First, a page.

One of the demonstration sports of this year's Olympics has been grousing about Beijing's pollution, speculating on what air quality will be like tomorrow, asking athletes about their breathing, and otherwise pondering particulates in the air.
Even as they make grave faces about the problems air pollution has caused, commentators marvel at the efficiency and thoroughness of the preparation for this year's Games, unlike the nail-biting delays and general bumbling in Athens four years ago. How beautiful the Bird's Nest stadium is! What a tremendous effort for the opening ceremonies!
In the big cities, their skyscrapers and malls look just like ours—maybe a little better. In the industrial areas, things look like our country once did, when we were poor and burned coal to get the energy to build things and keep ourselves warm.
The millions who walk among skyscrapers, choking on the foul air but otherwise prospering, are part of the same system that includes Badui, a rural town in western China. "Badui is known locally as the 'village of dunces,'" Nicholas Kristof wrote in a recent column. "That's because of the large number of mentally retarded people here—as well as the profusion of birth defects, skin rashes and physical deformities."
The defects are probably caused by drinking water contaminated by a nearby fertilizer factory. "Even if you're afraid, you have to drink," Zhou Genger, the mother of a 15-year-old girl who is mentally retarded and has a hunchback, told Kristof. (His description of the village brings to mind Ursula K. LeGuin's haunting—and much anthologized—short story "The Ones Who Walk Away from Omelas," which paints a picture of a hypothetical place where the happiness of an entire people rests on the wretchedness of a single blameless child, confined in a cellar broom closet.)
The fact is, the economic development that dirties China's air and occasionally pulls entire villages down into horrifying idiocy and squalor also lifts tens of millions of people a year out of poverty and into the middle class. A new study forecasts 30 to 40 million Chinese joining the ranks of those with incomes of between $6,000 and $30,000 every year for the next two decades.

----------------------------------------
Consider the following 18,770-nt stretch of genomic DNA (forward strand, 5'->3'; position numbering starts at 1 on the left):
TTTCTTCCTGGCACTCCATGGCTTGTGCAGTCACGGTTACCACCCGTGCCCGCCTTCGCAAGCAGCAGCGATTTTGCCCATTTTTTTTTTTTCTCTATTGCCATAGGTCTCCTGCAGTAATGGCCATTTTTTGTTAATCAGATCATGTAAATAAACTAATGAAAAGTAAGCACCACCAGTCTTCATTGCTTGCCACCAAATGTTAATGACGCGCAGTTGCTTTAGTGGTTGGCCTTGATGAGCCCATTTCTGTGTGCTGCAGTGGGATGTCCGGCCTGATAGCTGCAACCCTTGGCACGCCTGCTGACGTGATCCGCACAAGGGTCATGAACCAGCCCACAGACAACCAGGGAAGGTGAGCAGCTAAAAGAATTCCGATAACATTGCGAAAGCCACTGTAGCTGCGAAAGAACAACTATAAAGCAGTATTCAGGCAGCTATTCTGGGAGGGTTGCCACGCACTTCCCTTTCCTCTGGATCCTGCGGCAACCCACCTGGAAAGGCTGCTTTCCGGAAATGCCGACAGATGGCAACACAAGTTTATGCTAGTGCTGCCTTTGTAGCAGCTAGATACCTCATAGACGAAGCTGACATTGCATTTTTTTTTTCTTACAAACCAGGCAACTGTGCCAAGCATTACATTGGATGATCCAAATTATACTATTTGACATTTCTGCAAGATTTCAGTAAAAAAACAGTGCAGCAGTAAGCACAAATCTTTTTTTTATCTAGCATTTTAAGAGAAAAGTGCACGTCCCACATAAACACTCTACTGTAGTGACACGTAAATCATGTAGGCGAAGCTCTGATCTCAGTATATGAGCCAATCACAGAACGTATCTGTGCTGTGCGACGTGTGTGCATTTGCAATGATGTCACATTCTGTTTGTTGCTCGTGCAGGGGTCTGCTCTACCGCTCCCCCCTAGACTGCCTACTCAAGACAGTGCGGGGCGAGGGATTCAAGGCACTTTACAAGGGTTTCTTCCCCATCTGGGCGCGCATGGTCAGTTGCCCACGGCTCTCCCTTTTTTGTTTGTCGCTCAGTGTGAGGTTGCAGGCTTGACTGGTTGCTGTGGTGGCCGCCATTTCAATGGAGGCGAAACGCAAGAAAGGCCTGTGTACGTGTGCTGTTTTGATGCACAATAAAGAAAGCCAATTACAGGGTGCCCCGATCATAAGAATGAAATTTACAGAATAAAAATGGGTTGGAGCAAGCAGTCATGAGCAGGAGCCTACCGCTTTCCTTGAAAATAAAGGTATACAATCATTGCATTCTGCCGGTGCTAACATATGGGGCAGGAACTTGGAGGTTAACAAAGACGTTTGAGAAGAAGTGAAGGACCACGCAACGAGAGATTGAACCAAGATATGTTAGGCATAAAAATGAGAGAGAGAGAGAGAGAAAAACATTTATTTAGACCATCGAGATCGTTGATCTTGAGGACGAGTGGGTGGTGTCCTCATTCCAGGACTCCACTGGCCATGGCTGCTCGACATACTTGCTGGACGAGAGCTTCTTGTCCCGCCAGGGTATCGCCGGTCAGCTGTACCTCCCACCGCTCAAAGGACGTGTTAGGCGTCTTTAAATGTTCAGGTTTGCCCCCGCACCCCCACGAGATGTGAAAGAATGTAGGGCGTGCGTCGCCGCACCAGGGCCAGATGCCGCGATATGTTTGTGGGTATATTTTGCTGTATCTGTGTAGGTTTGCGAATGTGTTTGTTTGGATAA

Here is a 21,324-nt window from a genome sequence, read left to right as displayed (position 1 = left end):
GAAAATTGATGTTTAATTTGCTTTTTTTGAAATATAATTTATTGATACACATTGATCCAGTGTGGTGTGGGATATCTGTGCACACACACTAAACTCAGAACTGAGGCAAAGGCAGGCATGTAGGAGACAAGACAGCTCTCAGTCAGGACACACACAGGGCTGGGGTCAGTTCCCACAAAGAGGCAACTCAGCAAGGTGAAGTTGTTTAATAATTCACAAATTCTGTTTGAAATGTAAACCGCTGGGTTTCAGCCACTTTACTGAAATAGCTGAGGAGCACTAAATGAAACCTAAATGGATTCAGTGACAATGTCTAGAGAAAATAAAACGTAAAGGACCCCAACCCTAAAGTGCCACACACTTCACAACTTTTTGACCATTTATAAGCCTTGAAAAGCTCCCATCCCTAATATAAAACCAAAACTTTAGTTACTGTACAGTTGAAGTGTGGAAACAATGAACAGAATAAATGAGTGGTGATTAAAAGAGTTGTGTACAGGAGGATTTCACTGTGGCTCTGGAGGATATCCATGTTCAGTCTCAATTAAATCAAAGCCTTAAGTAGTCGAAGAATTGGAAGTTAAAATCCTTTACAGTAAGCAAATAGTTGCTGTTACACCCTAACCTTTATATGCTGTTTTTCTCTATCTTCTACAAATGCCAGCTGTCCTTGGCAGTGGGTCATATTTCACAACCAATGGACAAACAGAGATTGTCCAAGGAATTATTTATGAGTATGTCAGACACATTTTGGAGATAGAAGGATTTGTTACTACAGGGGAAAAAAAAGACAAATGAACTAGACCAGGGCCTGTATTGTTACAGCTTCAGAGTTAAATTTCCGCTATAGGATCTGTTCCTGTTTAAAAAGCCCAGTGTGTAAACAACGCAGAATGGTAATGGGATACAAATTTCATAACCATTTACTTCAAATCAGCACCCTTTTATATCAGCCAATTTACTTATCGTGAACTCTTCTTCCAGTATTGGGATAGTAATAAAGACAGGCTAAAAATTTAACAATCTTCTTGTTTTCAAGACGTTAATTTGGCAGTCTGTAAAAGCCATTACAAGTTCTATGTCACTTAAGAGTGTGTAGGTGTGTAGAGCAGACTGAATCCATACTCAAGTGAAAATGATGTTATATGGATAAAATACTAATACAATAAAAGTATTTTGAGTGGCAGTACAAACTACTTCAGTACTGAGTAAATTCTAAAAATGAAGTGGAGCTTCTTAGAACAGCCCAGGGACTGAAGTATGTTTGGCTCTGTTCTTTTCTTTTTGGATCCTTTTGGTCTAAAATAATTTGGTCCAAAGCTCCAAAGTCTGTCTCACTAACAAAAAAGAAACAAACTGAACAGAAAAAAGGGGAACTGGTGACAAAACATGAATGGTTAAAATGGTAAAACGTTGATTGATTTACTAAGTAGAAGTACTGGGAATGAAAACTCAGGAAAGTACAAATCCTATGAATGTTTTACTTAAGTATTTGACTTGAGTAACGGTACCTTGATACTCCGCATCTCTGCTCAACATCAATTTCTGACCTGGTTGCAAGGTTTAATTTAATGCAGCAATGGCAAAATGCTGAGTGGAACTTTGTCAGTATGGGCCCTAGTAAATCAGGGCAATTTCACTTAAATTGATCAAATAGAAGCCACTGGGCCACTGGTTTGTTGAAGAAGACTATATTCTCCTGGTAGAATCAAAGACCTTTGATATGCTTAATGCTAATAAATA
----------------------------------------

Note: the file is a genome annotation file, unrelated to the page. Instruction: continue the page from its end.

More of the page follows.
In this, China looks like America once did. Growing fast, getting things done the quick and dirty way. While we may not be entirely comfortable gazing at this modern iteration of our industrial era selves, we should understand the tradeoffs, even if we're relieved not to have to make them anymore.
But every time things in China seemed reassuringly normal, or just pleasingly exotic, something comes across the wires that is so bafflingly far from our experience of the world that we can't quite comprehend it.
In China, the decisions that keep progress rolling are sometimes the same decisions that throw people off their land with little or no compensation. Wu Dianyuan, 79, and Wang Xiuying, 77, applied for permits to protest being evicted from the homes in 2001 during the Olympics. Instead of permits, the septuagenarian women won a year of "reeducation-through-labor" in one of China's infamous camps.
Or consider the stories behind the elegant and impressive opening ceremonies. After the broadcast was over, word trickled out about small dishonesties: perhaps the fireworks were tweaked for TV viewers, perhaps the angelic little girl singing "Ode to the Motherland" was really lip-synching to a slightly less attractive girl's voice. But these are small things, and easily forgiven in the name of showmanship.
Then there's this: Filmmaker Zhang Yimou, who directed the ceremony, recently told the Guangzhou weekly newspaper Southern Weekend that only communist North Korea could have done a better job.
"North Korea is No. 1 in the world when it comes to uniformity," he said. "They are uniform beyond belief! These kind of traditional synchronized movements result in a sense of beauty. We Chinese are able to achieve this as well. Through hard training and strict discipline."
Pyongyang holds mass games every year that include such pageantry as 100,000 people moving in lockstep.
From Zhang's perspective, envy of the North Koreans is only natural. After all, he had to settle for a barely adequate three months of 16-hour workdays from his troupe of 2,200 of some of China's best martial artists. He had a mere 900 performers crouching under 40-pound boxes for such long stretches of time that they had to wear adult diapers. He could only keep his cast of thousands on their feet for a mere 51 hours in the summer heat and a downpour during a two-day rehearsal.
All of which suggests another explanation for why we keep harping on China's dirty air. Human beings have long condemned other tribes as unclean (think Christians vs. Jews vs. Muslims, for a relatively recent example)—groups whose standards and rituals are different than ours make us profoundly uncomfortable and the language of contamination is handy for articulating that sense.
We're taught that it's unacceptable to make judgments about the superiority of one culture over another, so we fill that void with endless chatter about the filthy Beijing air. This is easier and more pleasant than grappling with what it means to be standing in a city that looks like New York but where the people have an utterly different conception of human rights.
At the same time, we're grateful for this one point of superiority. By nattering on about the filthy air, we're quietly reassuring ourselves that there are areas where we're still number one. Our model, which is blessedly free from the ingredient of North Korea-envy, is still better at some things. For now.
Katherine Mangu-Ward is an associate editor of reason.